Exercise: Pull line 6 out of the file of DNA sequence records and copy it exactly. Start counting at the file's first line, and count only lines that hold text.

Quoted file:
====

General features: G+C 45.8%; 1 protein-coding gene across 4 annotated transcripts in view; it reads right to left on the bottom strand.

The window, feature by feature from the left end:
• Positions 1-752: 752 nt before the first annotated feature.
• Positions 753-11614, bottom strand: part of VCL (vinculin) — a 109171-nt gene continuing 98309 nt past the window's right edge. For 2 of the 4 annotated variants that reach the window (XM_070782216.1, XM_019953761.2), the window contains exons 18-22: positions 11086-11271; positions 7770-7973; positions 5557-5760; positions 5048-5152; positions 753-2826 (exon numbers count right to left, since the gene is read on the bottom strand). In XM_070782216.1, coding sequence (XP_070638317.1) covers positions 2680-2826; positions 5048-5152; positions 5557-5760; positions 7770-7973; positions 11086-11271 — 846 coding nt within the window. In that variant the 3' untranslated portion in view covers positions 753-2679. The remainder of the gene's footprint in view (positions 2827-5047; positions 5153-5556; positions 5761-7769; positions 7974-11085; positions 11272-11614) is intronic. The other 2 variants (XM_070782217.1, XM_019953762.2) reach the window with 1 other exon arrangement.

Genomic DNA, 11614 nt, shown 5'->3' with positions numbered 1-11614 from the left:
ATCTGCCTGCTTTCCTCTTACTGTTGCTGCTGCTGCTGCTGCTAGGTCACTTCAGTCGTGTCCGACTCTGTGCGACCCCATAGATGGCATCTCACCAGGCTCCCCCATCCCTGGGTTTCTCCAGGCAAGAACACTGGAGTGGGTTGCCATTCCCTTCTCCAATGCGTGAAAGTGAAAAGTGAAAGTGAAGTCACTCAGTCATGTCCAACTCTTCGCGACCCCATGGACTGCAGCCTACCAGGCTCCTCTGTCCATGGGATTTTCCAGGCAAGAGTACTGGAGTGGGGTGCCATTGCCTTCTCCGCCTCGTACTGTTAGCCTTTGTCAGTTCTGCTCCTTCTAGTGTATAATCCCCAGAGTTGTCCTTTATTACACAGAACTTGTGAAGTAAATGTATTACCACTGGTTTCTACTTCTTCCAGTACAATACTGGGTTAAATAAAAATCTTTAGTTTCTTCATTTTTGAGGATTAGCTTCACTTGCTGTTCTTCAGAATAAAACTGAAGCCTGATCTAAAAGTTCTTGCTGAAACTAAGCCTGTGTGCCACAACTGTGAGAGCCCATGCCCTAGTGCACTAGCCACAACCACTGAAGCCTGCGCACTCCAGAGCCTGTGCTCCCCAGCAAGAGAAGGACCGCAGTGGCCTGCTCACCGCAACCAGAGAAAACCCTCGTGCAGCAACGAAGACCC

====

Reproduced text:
ATCTGCCTGCTTTCCTCTTACTGTTGCTGCTGCTGCTGCTGCTAGGTCACTTCAGTCGTGTCCGACTCTGTGCGACCCCATAGATGGCATCTCACCAGGCTCCCCCATCCCTGGGTTTCTCCAGGCAAGAACACTGGAGTGGGTTGCCATTCCCTTCTCCAATGCGTGAAAGTGAAAAGTGAAAGTGAAGTCACTCAGTCATGTCCAACTCTTCGCGACCCCATGGACTGCAGCCTACCAGGCTCCTCTGTCCATGGGATTTTCCAGGCAAGAGTACTGGAGTGGGGTGCCATTGCCTTCTCCGCCTCGTACTGTTAGCCTTTGTCAGTTCTGCTCCTTCTAGTGTATAATCCCCAGAGTTGTCCTTTATTACACAGAACTTGTGAAGTAAATGTATTACCACTGGTTTCTACTTCTTCCAGTACAATACTGGGTTAAATAAAAATCTTTAGTTTCTTCATTTTTGAGGATTAGCTTCACTTGCTGTTCTTCAGAATAAAACTGAAGCCTGATCTAAAAGTTCTTGCTGAAACTAAGCCTGTGTGCCACAACTGTGAGAGCCCATGCCCTAGTGCACTAGCCACAACCACTGAAGCCTGCGCACTCCAGAGCCTGTGCTCCCCAGCAAGAGAAGGACCGCAGTGGCCTGCTCACCGCAACCAGAGAAAACCCTCGTGCAGCAACGAAGACCC